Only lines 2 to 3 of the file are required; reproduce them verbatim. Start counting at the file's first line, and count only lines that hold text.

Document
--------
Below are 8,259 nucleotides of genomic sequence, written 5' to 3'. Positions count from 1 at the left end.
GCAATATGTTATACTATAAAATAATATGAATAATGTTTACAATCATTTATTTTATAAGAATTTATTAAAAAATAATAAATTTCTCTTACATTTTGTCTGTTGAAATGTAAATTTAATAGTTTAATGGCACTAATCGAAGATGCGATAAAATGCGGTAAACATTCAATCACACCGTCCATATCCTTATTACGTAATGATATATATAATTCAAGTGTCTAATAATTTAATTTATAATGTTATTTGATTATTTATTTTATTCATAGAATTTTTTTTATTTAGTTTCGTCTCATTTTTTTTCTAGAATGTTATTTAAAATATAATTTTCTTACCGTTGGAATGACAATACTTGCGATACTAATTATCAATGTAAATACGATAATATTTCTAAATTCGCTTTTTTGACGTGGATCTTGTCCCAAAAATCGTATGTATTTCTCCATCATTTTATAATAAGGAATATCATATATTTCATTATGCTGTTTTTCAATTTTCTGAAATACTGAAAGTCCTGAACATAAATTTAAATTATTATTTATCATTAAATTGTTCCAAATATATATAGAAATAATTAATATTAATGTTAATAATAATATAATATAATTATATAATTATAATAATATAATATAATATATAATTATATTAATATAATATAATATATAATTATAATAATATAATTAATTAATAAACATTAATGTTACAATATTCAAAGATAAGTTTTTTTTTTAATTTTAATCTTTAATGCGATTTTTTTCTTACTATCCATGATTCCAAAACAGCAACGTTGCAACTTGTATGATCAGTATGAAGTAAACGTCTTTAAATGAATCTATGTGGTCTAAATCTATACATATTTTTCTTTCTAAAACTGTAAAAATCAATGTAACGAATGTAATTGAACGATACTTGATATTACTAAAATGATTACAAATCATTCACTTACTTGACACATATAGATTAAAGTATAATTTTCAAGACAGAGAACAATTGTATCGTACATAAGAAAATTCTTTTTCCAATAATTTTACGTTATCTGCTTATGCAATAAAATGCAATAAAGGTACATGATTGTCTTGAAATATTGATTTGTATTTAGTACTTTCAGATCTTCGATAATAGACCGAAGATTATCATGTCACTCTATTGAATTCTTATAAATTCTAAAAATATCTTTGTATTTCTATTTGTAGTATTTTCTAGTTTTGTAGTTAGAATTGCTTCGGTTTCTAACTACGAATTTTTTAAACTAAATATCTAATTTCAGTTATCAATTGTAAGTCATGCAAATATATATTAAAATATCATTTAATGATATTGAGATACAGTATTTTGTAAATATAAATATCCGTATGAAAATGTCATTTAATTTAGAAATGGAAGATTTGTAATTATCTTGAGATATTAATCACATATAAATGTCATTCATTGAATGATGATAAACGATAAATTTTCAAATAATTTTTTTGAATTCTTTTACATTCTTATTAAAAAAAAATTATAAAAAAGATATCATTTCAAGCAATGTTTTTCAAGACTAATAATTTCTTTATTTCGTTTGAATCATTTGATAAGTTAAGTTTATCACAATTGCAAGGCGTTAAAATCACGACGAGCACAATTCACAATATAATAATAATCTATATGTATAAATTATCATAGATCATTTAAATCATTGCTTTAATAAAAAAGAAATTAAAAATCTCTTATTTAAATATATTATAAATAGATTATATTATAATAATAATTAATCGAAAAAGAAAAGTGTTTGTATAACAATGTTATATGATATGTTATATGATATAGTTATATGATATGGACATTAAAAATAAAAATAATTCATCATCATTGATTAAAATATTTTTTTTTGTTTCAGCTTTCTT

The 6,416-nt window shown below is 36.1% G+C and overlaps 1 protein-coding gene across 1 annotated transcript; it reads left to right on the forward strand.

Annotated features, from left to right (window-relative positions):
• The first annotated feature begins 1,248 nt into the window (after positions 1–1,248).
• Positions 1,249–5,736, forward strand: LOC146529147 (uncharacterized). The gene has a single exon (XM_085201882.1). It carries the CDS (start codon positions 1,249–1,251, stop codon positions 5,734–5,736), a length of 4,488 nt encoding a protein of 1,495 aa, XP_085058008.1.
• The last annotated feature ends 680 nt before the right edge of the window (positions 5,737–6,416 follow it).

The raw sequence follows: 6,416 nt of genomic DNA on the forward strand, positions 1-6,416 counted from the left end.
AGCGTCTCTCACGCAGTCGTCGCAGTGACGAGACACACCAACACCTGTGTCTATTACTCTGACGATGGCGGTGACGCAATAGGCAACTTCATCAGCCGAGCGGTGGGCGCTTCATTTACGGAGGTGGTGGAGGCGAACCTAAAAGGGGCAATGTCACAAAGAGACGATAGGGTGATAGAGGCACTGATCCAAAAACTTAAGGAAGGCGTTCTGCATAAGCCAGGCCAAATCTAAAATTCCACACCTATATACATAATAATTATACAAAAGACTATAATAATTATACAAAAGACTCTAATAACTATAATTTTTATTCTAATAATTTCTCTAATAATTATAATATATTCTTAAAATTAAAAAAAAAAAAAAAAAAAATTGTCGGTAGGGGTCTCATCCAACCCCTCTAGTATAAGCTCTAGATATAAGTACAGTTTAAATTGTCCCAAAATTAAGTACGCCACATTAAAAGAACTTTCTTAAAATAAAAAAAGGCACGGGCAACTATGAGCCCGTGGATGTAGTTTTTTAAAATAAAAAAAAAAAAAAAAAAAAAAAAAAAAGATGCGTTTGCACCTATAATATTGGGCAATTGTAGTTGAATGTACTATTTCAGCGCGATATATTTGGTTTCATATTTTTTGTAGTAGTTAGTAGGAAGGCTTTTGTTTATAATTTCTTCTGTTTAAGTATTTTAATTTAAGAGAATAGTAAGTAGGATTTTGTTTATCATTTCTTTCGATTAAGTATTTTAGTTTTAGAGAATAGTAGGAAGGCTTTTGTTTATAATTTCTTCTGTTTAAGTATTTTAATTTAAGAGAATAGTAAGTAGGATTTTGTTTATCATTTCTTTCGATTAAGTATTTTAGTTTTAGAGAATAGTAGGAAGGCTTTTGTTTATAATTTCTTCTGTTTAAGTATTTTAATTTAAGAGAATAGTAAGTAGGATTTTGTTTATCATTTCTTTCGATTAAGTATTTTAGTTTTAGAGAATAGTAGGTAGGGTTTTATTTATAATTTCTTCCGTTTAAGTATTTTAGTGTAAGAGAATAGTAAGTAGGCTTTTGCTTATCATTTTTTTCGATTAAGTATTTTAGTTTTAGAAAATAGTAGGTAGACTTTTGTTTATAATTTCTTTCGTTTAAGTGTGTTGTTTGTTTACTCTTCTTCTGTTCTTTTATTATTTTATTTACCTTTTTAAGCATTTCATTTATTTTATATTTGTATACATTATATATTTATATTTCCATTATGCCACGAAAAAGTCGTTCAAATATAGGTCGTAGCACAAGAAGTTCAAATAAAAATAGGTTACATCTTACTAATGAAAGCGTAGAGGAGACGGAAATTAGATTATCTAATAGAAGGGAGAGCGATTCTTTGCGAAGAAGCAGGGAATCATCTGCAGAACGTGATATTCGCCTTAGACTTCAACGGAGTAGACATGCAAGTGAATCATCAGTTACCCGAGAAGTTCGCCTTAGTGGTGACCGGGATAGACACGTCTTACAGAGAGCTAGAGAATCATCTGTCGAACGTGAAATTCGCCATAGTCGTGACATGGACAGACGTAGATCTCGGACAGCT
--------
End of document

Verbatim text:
GCAATATGTTATACTATAAAATAATATGAATAATGTTTACAATCATTTATTTTATAAGAATTTATTAAAAAATAATAAATTTCTCTTACATTTTGTCTGTTGAAATGTAAATTTAATAGTTTAATGGCACTAATCGAAGATGCGATAAAATGCGGTAAACATTCAATCACACCGTCCATATCCTTATTACGTAATGATATATATAATTCAAGTGTCTAATAATTTAATTTATAATGTTATTTGATTATTTATTTTATTCATAGAATTTTTTTTATTTAGTTTCGTCTCATTTTTTTTCTAGAATGTTATTTAAAATATAATTTTCTTACCGTTGGAATGACAATACTTGCGATACTAATTATCAATGTAAATACGATAATATTTCTAAATTCGCTTTTTTGACGTGGATCTTGTCCCAAAAATCGTATGTATTTCTCCATCATTTTATAATAAGGAATATCATATATTTCATTATGCTGTTTTTCAATTTTCTGAAATACTGAAAGTCCTGAACATAAATTTAAATTATTATTTATCATTAAATTGTTCCAAATATATATAGAAATAATTAATATTAATGTTAATAATAATATAATATAATTATATAATTATAATAATATAATATAATATATAATTATATTAATATAATATAATATATAATTATAATAATATAATTAATTAATAAACATTAATGTTACAATATTCAAAGATAAGTTTTTTTTTTAATTTTAATCTTTAATGCGATTTTTTTCTTACTATCCATGATTCCAAAACAGCAACGTTGCAACTTGTATGATCAGTATGAAGTAAACGTCTTTAAATGAATCTATGTGGTCTAAATCTATACATATTTTTCTTTCTAAAACTGTAAAAATCAATGTAACGAATGTAATTGAACGATACTTGATATTACTAAAATGATTACAAATCATTCACTTACTTGACACATATAGATTAAAGTATAATTTTCAAGACAGAGAACAATTGTATCGTACATAAGAAAATTCTTTTTCCAATAATTTTACGTTATCTGCTTATGCAATAAAATGCAATAAAGGTACATGATTGTCTTGAAATATTGATTTGTATTTAGTACTTTCAGATCTTCGATAATAGACCGAAGATTATCATGTCACTCTATTGAATTCTTATAAATTCTAAAAATATCTTTGTATTTCTATTTGTAGTATTTTCTAGTTTTGTAGTTAGAATTGCTTCGGTTTCTAACTACGAATTTTTTAAACTAAATATCTAATTTCAGTTATCAATTGTAAGTCATGCAAATATATATTAAAATATCATTTAATGATATTGAGATACAGTATTTTGTAAATATAAATATCCGTATGAAAATGTCATTTAATTTAGAAATGGAAGATTTGTAATTATCTTGAGATATTAATCACATATAAATGTCATTCATTGAATGATGATAAACGATAAATTTTCAAATAATTTTTTTGAATTCTTTTACATTCTTATTAAAAAAAAATTATAAAAAAGATATCATTTCAAGCAATGTTTTTCAAGACTAATAATTTCTTTATTTCGTTTGAATCATTTGATAAGTTAAGTTTATCACAATTGCAAGGCGTTAAAATCACGACGAGCACAATTCACAATATAATAATAATCTATATGTATAAATTATCATAGATCATTTAAATCATTGCTTTAATAAAAAAGAAATTAAAAATCTCTTATTTAAATATATTATAAATAGATTATATTATAATAATAATTAATCGAAAAAGAAAAGTGTTTGTATAACAATGTTATATGATATGTTATATGATATAGTTATATGATATGGACATTAAAAATAAAAATAATTCATCATCATTGATTAAAATATTTTTTTTTGTTTCAGCTTTCTT

The 6,416-nt window shown below is 36.1% G+C and overlaps 1 protein-coding gene across 1 annotated transcript; it reads left to right on the forward strand.